Rachel Rolli, mother of a four-month-old boy, ensures her child’s car seat is safely buckled in. Photo by Michaela Catoe

During her morning commute, Irmo resident Alma Ruffin blasts children’s music over the radio.

It’s not for her own entertainment, but for the safety of her two young boys in the back seat.

She’s protecting them from the possibility of vehicular heatstroke, something that has already taken the lives of three children in South Carolina in 2021, including twin toddlers who died Sept. 1 after spending hours in a hot car outside of a Blythewood day care.

This is an increase from 2020, during which the state had no child deaths from vehicular heatstroke. In the U.S., 21 children have died from this same incident so far this year, according to noheatstroke.org.

Ruffin avoids doing anything that might distract her from her children, ages 4 and 7, while driving. In addition to children’s music, which is an audio reminder that the children are in the car, even if they are fast asleep, the 39-year-old uses visual cues to ensure their safety.

“I try to be a creature of habit, so I always leave their bags in the front seat. I would not physically take that bag until I’d gotten that child out first,” Ruffin said.

South Carolina Highway Patrol and DHEC are working with Safe Kids Worldwide, a national nonprofit that seeks to prevent various safety risks and injuries in children, to host Child Passenger Safety Week, which started Sept. 19.

David Jones, an SCHP community relations officer and master trooper, said SCHP and DHEC will host informational events with the National Highway Traffic Safety Administration as a part of Child Passenger Safety Week. There will be one held in Blythewood at the Department of Public Safety headquarters at 10311 Wilson Boulevard, 9-11 a.m. on Sept. 24 and another held at the Lexington Icehouse Amphitheater at 107 W Main Street, 9 a.m.-1 p.m. on Sept. 25.

The events include providing car seats to those who cannot afford them, teaching caregivers how to properly install them and educating participants about how to keep their children safe.

Child Passenger Safety Week comes as the Richland County Sheriff’s Department concluded their investigation into the deaths of identical twin boys in Blythewood.

On Sept. 1 around 5:30 p.m., 20-month-olds Brayden and Brycen McDaniel were found in rear-facing car seats in the back of their parent’s SUV outside Sunshine House Early Learning Academy, the boys’ daycare.  They were believed to have been in the car for over nine hours.

On Tuesday, Richland County Sheriff Leon Lott said no charges will be filed in the deaths of the twin toddlers in Blythewood. The Richland County coroner ruled the deaths accidental.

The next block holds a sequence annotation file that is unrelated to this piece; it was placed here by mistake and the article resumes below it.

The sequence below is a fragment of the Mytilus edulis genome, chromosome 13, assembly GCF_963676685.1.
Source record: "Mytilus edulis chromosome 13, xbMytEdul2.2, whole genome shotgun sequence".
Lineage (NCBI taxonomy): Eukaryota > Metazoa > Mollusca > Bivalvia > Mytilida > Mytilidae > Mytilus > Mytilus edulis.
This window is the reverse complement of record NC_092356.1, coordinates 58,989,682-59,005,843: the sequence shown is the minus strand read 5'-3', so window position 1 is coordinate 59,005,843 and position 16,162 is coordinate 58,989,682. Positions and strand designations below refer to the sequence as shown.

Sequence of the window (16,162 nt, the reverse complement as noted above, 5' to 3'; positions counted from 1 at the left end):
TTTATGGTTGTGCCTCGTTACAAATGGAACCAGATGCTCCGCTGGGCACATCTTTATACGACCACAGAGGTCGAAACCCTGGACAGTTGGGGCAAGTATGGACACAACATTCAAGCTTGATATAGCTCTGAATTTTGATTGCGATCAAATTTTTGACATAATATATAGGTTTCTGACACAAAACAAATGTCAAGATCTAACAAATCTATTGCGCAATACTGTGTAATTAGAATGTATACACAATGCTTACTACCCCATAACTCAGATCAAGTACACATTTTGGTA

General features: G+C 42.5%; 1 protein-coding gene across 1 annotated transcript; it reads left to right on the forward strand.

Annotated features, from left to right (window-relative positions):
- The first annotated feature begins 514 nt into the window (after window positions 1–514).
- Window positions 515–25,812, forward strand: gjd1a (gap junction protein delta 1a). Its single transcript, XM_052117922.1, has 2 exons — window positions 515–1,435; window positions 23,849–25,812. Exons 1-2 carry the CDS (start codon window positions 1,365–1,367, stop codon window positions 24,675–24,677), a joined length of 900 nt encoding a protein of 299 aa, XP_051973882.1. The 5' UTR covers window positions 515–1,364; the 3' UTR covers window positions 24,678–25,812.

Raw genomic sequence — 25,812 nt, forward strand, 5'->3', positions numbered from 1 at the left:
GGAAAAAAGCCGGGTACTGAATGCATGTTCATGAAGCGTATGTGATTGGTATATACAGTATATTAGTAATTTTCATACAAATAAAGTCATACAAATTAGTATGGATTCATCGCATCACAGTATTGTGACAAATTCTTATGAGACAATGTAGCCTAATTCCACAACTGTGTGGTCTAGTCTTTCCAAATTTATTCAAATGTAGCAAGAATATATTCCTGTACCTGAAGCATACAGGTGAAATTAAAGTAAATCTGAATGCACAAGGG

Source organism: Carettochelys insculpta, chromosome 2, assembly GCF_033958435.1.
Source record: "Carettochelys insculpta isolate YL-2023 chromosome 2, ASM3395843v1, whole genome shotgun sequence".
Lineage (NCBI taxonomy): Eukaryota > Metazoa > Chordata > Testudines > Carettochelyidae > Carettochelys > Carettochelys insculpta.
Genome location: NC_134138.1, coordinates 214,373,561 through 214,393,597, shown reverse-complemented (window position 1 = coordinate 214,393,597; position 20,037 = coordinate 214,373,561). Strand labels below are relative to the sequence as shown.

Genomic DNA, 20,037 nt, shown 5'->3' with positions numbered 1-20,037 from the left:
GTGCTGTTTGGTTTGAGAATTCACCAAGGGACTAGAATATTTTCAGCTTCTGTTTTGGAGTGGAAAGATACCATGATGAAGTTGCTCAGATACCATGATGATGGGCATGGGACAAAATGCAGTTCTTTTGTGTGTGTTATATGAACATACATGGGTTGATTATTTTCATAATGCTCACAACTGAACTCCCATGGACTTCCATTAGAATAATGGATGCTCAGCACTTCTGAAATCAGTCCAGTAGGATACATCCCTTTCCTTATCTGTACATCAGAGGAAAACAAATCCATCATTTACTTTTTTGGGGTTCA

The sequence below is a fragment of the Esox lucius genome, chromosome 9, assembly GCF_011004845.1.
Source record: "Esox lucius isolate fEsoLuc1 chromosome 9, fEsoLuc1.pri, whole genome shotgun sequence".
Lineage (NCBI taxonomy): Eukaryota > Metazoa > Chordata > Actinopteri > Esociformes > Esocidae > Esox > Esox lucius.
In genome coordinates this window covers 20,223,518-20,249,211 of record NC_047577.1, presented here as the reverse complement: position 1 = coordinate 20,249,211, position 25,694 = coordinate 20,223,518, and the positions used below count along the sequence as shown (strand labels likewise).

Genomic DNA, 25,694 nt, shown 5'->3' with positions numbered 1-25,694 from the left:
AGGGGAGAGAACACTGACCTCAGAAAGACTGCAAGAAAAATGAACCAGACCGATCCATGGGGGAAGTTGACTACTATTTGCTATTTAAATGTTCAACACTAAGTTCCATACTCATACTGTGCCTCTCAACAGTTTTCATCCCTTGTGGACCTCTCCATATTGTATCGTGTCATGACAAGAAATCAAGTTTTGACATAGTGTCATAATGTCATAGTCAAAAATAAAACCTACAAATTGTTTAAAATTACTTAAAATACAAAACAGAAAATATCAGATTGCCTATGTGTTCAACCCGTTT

“As a parent I can tell you, it’s a tragedy, and one time is too many, but yet we see it every year around the nation,” Jones said.

Cassandra Herring, a program manager for Safe Kids Worldwide, specializes in child passenger safety, including children in hot cars.

“The temperature inside of a car can rise 19 degrees in 10 minutes. So, it doesn’t take very long in order for something bad to happen,” Herring said.

Herring said parents and guardians should have a plan to ensure they’ve dropped their child off at day care.

Consistent communication between a child’s caregiver and their daycare can ensure that a child is always accounted for. Herring suggests keeping important items in the backseat with the child or reminders in the front seat, like Ruffin’s bags, to prevent a child from being left behind.

“These incidents happen to everybody,” Herring said. “They happen to people from all walks of life. It’s something that these people never thought would happen to them, either.”

Another aspect of child vehicle safety Herring stresses is bystander intervention. Under South Carolina law  an individual is not liable for property damage to a vehicle if they have “reasonable good faith belief” that a minor or vulnerable adult is in immediate danger.

Ruffin said she is not perfect, but the strategies she uses have helped her avoid any close calls and be present with her children during their morning drives.

“I’m a working mom and that time with them is precious, even the morning conversation time,” Ruffin said. “I try to make sure that I’m focused on them.”

Alma Ruffin, a 39-year-old mother of two boys, ages four and seven, uses visual and audible cues, such as playing children’s music, to remember when her kids are in the car. Photo by Emma Dooling

Master Trooper David Jones will participate in Child Passenger Safety Week, happening Sept. 19-25. The week will include an informational event from 9 to 11 a.m. on Sept. 24 at the Blythewood Department of Public Safety and a car seat demonstration event from 9 a.m. to 1 p.m. at the Lexington Icehouse Amphitheater. Photo by Emma Dooling